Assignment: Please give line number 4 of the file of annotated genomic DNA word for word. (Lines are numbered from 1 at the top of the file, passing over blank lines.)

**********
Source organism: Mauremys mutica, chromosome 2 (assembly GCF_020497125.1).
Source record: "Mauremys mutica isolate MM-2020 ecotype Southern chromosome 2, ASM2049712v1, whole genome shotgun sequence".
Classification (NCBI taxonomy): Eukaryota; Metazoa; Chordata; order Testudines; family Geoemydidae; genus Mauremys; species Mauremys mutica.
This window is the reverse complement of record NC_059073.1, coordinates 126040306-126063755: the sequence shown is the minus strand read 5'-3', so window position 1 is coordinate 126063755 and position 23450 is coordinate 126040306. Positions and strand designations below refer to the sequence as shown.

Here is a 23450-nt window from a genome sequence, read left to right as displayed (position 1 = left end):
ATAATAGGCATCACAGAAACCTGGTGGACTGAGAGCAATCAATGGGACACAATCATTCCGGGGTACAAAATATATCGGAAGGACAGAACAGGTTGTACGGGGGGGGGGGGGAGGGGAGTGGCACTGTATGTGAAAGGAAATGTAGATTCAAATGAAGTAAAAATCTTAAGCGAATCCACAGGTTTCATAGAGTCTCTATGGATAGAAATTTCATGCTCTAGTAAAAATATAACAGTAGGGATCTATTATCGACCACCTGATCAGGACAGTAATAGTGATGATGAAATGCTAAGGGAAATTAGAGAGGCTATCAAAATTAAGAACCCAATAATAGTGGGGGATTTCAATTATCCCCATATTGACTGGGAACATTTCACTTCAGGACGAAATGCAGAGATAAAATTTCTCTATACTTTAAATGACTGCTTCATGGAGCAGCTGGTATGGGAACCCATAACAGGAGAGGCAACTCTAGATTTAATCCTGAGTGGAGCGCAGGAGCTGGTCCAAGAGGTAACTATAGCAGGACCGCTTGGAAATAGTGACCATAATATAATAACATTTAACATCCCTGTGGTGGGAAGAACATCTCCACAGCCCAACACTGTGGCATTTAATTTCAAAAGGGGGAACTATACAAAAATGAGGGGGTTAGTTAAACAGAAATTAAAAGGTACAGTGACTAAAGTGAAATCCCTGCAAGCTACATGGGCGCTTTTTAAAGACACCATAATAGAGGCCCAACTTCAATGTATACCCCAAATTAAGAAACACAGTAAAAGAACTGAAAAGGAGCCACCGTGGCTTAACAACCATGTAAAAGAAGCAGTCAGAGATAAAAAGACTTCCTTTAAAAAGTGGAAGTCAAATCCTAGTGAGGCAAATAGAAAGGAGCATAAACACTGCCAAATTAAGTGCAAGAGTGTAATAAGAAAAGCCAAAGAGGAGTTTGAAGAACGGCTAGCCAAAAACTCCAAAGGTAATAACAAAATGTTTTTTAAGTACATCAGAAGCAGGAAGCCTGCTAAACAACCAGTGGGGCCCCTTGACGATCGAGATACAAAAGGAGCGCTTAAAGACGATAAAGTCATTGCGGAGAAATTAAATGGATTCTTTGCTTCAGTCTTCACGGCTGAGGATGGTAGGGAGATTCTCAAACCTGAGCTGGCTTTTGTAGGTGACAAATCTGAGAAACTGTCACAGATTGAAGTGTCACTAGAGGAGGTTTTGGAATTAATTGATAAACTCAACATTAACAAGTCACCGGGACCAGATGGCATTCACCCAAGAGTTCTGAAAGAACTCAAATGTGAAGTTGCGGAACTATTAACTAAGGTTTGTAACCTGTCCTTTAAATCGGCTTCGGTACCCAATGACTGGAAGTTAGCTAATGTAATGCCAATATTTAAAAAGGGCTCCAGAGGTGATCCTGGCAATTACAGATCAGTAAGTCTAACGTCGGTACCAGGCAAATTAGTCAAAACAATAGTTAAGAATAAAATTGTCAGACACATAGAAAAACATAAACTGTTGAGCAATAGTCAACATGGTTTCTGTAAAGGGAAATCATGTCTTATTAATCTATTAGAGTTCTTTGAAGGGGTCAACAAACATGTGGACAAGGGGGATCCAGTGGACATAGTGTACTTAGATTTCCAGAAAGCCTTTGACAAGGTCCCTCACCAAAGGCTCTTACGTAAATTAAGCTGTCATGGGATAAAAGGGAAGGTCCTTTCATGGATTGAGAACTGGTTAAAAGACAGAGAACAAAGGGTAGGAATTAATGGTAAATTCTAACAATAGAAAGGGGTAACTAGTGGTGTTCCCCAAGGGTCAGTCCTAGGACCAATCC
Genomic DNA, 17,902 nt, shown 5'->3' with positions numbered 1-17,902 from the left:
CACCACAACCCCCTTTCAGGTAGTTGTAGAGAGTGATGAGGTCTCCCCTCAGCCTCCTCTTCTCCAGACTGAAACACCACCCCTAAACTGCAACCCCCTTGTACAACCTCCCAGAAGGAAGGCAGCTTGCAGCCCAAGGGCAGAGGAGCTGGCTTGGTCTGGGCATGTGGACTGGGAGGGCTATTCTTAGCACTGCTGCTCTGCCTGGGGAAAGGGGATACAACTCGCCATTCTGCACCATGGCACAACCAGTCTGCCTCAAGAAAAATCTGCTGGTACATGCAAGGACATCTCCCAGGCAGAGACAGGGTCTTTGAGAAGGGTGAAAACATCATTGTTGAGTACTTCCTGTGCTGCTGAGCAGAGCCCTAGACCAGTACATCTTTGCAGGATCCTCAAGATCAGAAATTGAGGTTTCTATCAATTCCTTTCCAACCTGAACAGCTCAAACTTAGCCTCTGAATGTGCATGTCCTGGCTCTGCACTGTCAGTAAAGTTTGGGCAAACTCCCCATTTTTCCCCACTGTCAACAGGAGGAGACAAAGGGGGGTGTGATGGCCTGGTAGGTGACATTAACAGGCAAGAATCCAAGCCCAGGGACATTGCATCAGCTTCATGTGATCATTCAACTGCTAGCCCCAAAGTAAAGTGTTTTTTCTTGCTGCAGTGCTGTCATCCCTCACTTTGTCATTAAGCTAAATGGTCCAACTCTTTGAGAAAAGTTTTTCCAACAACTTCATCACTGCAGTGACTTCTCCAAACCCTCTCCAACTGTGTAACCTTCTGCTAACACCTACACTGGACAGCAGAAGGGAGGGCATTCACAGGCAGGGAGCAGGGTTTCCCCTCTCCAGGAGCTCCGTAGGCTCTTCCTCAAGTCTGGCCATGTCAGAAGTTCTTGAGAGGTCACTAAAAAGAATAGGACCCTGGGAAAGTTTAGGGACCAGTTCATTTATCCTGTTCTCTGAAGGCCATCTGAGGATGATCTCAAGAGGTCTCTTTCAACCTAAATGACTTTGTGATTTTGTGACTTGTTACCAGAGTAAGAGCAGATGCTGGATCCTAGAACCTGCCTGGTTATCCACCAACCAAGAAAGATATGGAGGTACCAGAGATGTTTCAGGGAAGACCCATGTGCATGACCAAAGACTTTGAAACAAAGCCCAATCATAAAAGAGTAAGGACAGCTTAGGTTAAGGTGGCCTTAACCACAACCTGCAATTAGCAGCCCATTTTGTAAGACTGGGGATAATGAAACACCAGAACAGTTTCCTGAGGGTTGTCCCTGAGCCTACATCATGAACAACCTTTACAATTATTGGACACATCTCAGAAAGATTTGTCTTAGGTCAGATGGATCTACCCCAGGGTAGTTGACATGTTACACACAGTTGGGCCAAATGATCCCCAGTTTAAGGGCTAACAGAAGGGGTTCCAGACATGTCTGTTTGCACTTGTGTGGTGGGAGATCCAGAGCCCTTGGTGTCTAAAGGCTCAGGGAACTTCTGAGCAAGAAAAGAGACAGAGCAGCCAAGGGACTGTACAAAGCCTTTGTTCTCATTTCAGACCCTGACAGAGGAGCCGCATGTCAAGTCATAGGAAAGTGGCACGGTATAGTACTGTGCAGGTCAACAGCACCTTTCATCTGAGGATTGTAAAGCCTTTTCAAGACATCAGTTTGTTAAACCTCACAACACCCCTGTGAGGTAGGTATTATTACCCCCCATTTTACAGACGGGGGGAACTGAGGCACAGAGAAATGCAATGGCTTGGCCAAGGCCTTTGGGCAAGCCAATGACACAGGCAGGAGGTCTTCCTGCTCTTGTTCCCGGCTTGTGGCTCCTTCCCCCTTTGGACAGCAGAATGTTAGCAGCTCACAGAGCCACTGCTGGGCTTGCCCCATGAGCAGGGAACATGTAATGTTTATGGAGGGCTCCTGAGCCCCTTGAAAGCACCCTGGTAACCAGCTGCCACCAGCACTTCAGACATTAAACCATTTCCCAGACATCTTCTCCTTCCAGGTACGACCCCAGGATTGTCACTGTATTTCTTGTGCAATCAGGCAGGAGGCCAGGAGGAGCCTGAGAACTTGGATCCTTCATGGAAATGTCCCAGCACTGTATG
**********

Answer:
This window is the reverse complement of record NC_059073.1, coordinates 126040306-126063755: the sequence shown is the minus strand read 5'-3', so window position 1 is coordinate 126063755 and position 23450 is coordinate 126040306. Positions and strand designations below refer to the sequence as shown.